Barnard’s Star is a familiar name in both the history of astronomy and popular culture, but did you realise that it’s the closest stellar body to the Sun that you can see from the British Isles and similar latitudes? We tell you some fascinating facts about this famous runaway star and show you how to locate it.
The ALMA Observatory in Chile has detected dust around the closest star to the Solar System, Proxima Centauri. These new observations reveal the glow coming from cold dust in a region between one to four times as far from Proxima Centauri as the Earth is from the Sun. The data also hint at the presence of an even cooler outer dust belt and may indicate the presence of an elaborate planetary system.
The creation of a specialised IAU Working Group, the Working Group on Star Names (WGSN), was approved by the IAU Executive Committee in May 2016 to formalise star names that have been used colloquially for centuries. WGSN has now established a new catalogue of IAU star names, with the first set of 227 approved names published on the IAU website.
Breakthrough Listen, the 10-year, $100-million astronomical search for intelligent life beyond Earth launched in 2015 by Internet entrepreneur Yuri Milner and Stephen Hawking, has just announced its first observations of newly-discovered Earth-size planet Proxima b orbiting the nearest star to the Sun using the Parkes Radio Telescope in New South Wales, Australia.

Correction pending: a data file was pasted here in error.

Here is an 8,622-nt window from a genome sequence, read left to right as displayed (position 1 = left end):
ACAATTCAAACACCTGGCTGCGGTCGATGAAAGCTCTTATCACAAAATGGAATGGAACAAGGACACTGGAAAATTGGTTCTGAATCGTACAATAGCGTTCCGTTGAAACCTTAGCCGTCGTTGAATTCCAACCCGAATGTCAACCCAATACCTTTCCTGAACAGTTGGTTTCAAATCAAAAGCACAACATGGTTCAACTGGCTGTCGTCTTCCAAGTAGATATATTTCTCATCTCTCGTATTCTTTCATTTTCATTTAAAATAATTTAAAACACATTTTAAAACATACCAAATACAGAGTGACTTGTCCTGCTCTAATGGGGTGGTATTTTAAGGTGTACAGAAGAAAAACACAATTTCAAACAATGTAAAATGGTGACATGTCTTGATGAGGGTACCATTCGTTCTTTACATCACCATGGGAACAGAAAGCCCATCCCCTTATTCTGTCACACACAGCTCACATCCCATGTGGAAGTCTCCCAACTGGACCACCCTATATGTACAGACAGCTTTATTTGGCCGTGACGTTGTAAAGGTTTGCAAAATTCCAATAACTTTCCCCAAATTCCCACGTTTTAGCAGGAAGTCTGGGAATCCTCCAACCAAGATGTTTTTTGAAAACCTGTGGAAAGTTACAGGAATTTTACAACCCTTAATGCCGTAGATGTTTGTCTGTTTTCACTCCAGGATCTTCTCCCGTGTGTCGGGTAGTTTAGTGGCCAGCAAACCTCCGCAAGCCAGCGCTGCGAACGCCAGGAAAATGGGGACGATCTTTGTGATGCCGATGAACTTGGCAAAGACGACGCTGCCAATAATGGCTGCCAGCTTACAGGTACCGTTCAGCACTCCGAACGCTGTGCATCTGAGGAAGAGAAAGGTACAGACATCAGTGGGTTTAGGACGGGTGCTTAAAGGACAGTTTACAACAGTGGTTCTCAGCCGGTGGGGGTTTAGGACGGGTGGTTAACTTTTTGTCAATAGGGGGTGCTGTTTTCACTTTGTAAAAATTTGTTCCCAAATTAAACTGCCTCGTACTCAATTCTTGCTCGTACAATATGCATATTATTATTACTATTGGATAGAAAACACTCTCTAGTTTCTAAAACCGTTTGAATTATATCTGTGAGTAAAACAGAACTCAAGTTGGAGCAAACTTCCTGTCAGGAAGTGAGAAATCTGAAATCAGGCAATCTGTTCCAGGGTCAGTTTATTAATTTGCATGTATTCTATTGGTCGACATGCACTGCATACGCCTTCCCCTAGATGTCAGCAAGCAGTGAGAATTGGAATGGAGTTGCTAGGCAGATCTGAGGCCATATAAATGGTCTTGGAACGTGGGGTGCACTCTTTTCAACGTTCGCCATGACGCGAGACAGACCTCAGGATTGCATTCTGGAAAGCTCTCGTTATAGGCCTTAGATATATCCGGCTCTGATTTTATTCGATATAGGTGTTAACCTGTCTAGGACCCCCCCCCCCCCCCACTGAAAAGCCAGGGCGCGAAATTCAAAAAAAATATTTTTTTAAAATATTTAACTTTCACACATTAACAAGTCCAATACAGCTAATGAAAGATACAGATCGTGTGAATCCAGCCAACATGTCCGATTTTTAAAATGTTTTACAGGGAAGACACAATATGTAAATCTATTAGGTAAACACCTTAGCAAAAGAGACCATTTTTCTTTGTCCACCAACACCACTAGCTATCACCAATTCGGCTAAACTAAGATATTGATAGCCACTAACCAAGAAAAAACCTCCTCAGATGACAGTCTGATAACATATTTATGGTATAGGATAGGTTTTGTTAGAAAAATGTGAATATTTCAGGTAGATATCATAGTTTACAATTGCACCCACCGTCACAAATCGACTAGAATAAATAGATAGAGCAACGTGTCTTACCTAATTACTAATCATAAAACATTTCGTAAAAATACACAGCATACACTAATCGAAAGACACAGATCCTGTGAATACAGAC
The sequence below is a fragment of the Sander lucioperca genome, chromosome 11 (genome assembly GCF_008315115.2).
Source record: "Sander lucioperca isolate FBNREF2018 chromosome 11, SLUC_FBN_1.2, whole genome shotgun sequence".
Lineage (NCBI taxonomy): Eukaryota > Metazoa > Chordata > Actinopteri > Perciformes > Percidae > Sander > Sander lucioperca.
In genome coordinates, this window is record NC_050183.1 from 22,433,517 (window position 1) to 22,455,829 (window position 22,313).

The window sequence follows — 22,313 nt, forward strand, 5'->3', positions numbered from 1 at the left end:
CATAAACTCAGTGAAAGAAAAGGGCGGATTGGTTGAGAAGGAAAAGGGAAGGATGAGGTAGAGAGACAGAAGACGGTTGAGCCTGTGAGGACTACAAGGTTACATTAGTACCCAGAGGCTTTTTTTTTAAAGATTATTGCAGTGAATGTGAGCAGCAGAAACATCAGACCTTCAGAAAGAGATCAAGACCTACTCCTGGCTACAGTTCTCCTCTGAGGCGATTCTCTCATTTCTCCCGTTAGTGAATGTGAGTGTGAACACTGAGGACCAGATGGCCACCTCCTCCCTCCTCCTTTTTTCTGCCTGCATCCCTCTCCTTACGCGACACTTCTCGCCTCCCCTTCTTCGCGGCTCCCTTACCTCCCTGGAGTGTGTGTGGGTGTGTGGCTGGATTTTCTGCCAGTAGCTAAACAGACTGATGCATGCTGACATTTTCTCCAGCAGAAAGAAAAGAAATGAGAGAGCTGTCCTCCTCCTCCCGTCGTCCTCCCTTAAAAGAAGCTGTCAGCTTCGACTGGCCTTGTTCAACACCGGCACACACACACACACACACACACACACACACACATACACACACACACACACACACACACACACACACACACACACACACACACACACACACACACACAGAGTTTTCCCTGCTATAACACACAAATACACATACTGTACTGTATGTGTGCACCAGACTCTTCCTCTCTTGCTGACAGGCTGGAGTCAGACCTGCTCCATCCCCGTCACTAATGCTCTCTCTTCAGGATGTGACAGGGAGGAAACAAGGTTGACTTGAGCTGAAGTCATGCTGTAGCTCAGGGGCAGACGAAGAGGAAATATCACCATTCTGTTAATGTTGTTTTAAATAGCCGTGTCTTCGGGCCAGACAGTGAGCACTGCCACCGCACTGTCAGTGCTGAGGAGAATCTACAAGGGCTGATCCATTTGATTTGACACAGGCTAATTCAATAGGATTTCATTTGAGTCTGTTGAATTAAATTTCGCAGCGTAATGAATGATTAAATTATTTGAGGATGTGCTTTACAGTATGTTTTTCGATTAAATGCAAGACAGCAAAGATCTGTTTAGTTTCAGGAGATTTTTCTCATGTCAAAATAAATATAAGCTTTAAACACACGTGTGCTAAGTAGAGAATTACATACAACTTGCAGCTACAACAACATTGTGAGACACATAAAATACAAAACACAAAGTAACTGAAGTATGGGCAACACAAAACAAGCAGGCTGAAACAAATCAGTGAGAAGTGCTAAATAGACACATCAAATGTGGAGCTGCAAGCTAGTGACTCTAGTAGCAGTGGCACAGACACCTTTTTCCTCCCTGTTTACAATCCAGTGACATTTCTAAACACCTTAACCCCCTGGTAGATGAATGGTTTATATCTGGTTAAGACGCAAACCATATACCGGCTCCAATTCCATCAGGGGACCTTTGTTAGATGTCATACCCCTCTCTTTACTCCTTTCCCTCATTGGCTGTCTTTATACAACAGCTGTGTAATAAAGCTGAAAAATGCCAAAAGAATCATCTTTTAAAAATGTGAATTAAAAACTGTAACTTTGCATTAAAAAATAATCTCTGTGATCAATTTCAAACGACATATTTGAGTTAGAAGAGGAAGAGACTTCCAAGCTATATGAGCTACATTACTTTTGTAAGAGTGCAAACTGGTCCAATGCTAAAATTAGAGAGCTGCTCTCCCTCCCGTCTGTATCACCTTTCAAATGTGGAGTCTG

Astrophysicists at the University of Bern conducting computer simulations of the formation of planets orbiting in the habitable zone of low-mass stars, such as the red dwarf Proxima Centauri, show that these planets are most likely to be roughly the size of the Earth and to contain large amounts of water.
A group of citizen scientists and professional astronomers joined forces to discover an unusual hunting ground for exoplanets. They found a red dwarf, called AWI0005x3s, surrounded by the oldest known circumstellar disc — a 45-million-year-old primordial ring of gas and dust orbiting the star from which planets can form.
Astronomers recently announced that the nearby star Proxima Centauri hosts an Earth-sized planet in its habitable zone. Proxima Centauri is a small, cool, red dwarf star only one-tenth as massive and one-thousandth as luminous as the Sun. However, new research shows that it is Sun-like in one surprising way: it has a regular cycle of starspots.
The NASA/ESA Hubble Space Telescope has given us this stunning view of the closest bright stars Alpha Centauri A (on the left) and Alpha Centauri B (on the right), at a distance of 4.3 light-years from the Earth. The Alpha Centauri group is completed by a faint red dwarf, Proxima Centauri (not shown), recently revealed to possess an Earth-like planet orbiting in its habitable zone.